Village officials say they are evaluating whether to install pedestrian gates after a Barrington High School student was fatally struck by a train while walking to school last week.
“As our Village and the broader District 220 community continue to process last Thursday’s accident and tragic loss of life, there has been an outpouring of thoughtful and constructive messages shared with our team by our residents. As always, the Village Board and Village Staff value the input of our community and appreciates the effort taken to share these messages with us during this difficult time,” the Village of Barrington said in a statement earlier this week.
The village said it has multiple rail lines running through the town and that safety at rail crossings has been and will continue to be a priority.
Officials said managing safety at the busy road and rail crossings involves collaboration with the Illinois Department of Transportation, Union Pacific Railroad, Metra, Canadian National Railway, Federal Railroad Administration and the Departments of Transportation for Lake and Cook counties, as well as the Illinois Commerce Commission.
“All of these agencies share a common goal and responsibility of ensuring these crossings are as safe and effective as possible. The Village has a strong track record in working alongside these agencies, consistently advocating for and facilitating improvements that not only enhance connectivity but also bolster the safety of our community,” the village said in its statement.
In the wake of the fatal accident, village officials say they are evaluating opportunities with their jurisdictional partners to install pedestrian gates at the Hough Street and Union Pacific crossing and increase safety signage at railroad crossings.
Barrington School District 220 is also reviewing its rail safety instructional practices and working to share resources for district families and students. The effort will be highlighted during their annual Safety Week.
“Understanding the critical role of education in preventing accidents, the Village is equally focused on amplifying our efforts to provide comprehensive safety information and resources to our residents through ongoing communications,” the village said.
“Tragedies like the one our community experienced last week serve as a poignant reminder of the critical nature of this work. We are committed to continuing to prioritize safety and education regarding rail safety. We mourn with the community and are grateful for the engagement of our community members as we continue to work diligently with our partners to prioritize safety in and around the Village,” the village added.
Marin Lacson, 17, of Barrington, was killed around 7:45 a.m. on January 25 at the Union Pacific Railroad train tracks in the area of Main Street and Hough Street in Barrington.
She was attempting to walk across the railroad crossing when she was struck by a Metra train.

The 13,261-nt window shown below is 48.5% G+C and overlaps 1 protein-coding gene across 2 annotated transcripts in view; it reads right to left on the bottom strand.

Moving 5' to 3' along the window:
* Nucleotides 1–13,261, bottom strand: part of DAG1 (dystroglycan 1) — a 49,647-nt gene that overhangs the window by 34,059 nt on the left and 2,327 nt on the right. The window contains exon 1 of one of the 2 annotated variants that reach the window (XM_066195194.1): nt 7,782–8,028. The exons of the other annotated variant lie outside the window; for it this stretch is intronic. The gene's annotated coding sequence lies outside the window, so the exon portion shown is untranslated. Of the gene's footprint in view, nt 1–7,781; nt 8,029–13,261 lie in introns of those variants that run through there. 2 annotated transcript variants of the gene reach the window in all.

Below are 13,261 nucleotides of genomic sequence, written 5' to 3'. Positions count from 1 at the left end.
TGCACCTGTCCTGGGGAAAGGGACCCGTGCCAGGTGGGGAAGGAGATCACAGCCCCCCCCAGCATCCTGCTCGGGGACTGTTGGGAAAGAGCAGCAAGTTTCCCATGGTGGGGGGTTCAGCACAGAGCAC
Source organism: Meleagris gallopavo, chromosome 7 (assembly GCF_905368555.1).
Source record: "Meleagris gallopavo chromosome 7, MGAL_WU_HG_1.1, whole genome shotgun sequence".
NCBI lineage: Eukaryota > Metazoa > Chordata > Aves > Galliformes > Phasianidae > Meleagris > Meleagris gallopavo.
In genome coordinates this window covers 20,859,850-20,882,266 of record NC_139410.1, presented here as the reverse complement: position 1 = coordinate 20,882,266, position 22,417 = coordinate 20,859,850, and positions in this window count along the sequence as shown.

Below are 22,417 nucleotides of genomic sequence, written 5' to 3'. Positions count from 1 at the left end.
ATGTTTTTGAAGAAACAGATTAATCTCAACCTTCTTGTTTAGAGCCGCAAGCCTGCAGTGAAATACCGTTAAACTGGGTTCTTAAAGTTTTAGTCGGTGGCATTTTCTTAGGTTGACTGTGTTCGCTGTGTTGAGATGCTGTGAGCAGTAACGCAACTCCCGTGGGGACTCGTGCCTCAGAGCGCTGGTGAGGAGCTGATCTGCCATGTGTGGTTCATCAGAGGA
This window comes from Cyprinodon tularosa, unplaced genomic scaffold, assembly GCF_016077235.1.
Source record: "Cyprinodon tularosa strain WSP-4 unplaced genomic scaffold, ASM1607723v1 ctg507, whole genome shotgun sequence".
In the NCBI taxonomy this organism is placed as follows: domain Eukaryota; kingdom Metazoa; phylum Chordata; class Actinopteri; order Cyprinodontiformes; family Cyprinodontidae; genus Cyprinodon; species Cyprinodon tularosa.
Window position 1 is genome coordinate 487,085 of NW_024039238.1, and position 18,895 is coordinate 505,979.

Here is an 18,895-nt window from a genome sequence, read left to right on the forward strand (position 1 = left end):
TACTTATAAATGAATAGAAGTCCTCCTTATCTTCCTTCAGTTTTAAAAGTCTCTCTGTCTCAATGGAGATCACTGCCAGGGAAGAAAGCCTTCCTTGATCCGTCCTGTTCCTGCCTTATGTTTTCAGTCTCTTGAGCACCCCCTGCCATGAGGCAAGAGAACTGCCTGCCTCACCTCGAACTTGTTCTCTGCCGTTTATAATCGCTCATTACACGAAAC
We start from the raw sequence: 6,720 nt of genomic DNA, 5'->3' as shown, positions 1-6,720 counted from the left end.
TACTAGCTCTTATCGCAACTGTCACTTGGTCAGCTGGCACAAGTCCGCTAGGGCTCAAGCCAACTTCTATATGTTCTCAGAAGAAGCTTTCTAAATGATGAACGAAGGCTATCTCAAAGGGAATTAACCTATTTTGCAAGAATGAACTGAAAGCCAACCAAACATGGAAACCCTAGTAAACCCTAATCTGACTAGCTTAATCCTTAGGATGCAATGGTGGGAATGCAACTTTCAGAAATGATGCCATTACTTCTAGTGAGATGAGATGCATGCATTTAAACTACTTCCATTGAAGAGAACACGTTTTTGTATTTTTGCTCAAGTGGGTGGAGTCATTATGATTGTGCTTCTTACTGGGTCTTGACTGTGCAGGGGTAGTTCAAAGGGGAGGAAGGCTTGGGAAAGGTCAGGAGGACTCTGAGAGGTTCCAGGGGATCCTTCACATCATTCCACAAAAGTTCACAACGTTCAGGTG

Kyle Kinnamon told Lake and McHenry County Scanner he was the one who called 911 to report the collision between Lacson and the train.
“This was a devastating accident that happened right in front of me on Route 59 before I got to the light at Main Street,” Kinnamon said, adding that the incident was not a suicide and the gates did not malfunction.
Kinnamon, who works in Barrington at an office two blocks away from the train crossing, said he watched the “life leave this poor girl’s eyes” as he was on the phone with 911.
“She was walking south and the westbound train had just gone through and she must have assumed that was the only one coming because she didn’t stop at the sidewalk, and as soon as she passed the gate the eastbound train came out of the fog and hit her,” Kinnamon said.
“It was all over in seconds,” he added. A dense fog advisory was in effect at the time of the incident.
Officers and paramedics arrived and confirmed Lacson was dead at the scene, officials said. No one else was injured.
Barrington School District 220 Superintendent Dr. Craig Winkelman said in an email to the school community that Lacson was a junior at Barrington High School who was in the Chinese Immersion Program.
Marin, who was also on the lacrosse team at the high school, previously attended Countryside Elementary School and Station Middle School.
“Please know we are continuing to do everything we can to help the BHS community cope with Marin’s passing,” Winkelman said.
Barbara Floyd, a close friend and one of Lacson’s favorite teachers, wrote a public prayer for Lacson.
Floyd described the girl as a “vibrant, bubbly, vivacious soul” that was full of life and love.
“Her light shines so brightly. She is strong, intelligent, fun loving, loyal, generous and so much more. Her compassion and empathy for others is evident in every act of kindness she has shared,” Floyd said.